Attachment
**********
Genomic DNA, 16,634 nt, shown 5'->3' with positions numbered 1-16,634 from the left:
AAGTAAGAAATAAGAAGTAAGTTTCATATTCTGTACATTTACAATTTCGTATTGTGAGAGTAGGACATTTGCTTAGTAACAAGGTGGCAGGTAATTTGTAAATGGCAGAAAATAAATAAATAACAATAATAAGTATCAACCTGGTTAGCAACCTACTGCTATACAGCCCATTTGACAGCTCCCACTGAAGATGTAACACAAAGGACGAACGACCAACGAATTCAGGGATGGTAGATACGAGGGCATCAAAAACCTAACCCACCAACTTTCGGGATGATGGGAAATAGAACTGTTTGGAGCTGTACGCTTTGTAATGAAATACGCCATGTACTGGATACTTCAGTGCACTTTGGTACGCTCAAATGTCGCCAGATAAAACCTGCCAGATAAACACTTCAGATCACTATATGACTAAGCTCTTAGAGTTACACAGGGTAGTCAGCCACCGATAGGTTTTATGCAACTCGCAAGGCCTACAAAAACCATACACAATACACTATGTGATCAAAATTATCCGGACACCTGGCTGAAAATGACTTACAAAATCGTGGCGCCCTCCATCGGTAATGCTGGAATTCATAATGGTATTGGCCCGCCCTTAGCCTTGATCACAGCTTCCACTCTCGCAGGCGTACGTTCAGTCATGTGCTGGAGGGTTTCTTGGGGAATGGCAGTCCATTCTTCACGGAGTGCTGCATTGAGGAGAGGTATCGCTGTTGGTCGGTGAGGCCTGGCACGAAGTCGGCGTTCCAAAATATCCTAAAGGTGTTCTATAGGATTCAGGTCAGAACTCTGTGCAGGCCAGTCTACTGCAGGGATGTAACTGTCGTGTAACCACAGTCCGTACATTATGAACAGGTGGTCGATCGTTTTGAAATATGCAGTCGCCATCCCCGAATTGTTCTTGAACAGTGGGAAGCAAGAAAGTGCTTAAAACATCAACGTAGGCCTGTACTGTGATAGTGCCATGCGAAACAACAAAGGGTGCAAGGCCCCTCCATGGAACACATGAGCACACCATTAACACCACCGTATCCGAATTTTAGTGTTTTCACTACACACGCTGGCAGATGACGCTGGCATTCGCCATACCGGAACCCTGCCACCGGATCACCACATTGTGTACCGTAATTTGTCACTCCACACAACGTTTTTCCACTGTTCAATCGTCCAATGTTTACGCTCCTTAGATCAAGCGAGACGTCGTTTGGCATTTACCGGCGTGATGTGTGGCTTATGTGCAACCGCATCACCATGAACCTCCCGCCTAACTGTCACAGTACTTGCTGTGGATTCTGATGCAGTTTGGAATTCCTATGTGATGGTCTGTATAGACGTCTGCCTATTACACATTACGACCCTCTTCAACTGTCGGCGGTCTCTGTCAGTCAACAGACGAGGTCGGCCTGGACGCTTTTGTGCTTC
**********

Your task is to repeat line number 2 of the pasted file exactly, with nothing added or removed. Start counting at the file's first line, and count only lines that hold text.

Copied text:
AAGTAAGAAATAAGAAGTAAGTTTCATATTCTGTACATTTACAATTTCGTATTGTGAGAGTAGGACATTTGCTTAGTAACAAGGTGGCAGGTAATTTGTAAATGGCAGAAAATAAATAAATAACAATAATAAGTATCAACCTGGTTAGCAACCTACTGCTATACAGCCCATTTGACAGCTCCCACTGAAGATGTAACACAAAGGACGAACGACCAACGAATTCAGGGATGGTAGATACGAGGGCATCAAAAACCTAACCCACCAACTTTCGGGATGATGGGAAATAGAACTGTTTGGAGCTGTACGCTTTGTAATGAAATACGCCATGTACTGGATACTTCAGTGCACTTTGGTACGCTCAAATGTCGCCAGATAAAACCTGCCAGATAAACACTTCAGATCACTATATGACTAAGCTCTTAGAGTTACACAGGGTAGTCAGCCACCGATAGGTTTTATGCAACTCGCAAGGCCTACAAAAACCATACACAATACACTATGTGATCAAAATTATCCGGACACCTGGCTGAAAATGACTTACAAAATCGTGGCGCCCTCCATCGGTAATGCTGGAATTCATAATGGTATTGGCCCGCCCTTAGCCTTGATCACAGCTTCCACTCTCGCAGGCGTACGTTCAGTCATGTGCTGGAGGGTTTCTTGGGGAATGGCAGTCCATTCTTCACGGAGTGCTGCATTGAGGAGAGGTATCGCTGTTGGTCGGTGAGGCCTGGCACGAAGTCGGCGTTCCAAAATATCCTAAAGGTGTTCTATAGGATTCAGGTCAGAACTCTGTGCAGGCCAGTCTACTGCAGGGATGTAACTGTCGTGTAACCACAGTCCGTACATTATGAACAGGTGGTCGATCGTTTTGAAATATGCAGTCGCCATCCCCGAATTGTTCTTGAACAGTGGGAAGCAAGAAAGTGCTTAAAACATCAACGTAGGCCTGTACTGTGATAGTGCCATGCGAAACAACAAAGGGTGCAAGGCCCCTCCATGGAACACATGAGCACACCATTAACACCACCGTATCCGAATTTTAGTGTTTTCACTACACACGCTGGCAGATGACGCTGGCATTCGCCATACCGGAACCCTGCCACCGGATCACCACATTGTGTACCGTAATTTGTCACTCCACACAACGTTTTTCCACTGTTCAATCGTCCAATGTTTACGCTCCTTAGATCAAGCGAGACGTCGTTTGGCATTTACCGGCGTGATGTGTGGCTTATGTGCAACCGCATCACCATGAACCTCCCGCCTAACTGTCACAGTACTTGCTGTGGATTCTGATGCAGTTTGGAATTCCTATGTGATGGTCTGTATAGACGTCTGCCTATTACACATTACGACCCTCTTCAACTGTCGGCGGTCTCTGTCAGTCAACAGACGAGGTCGGCCTGGACGCTTTTGTGCTTC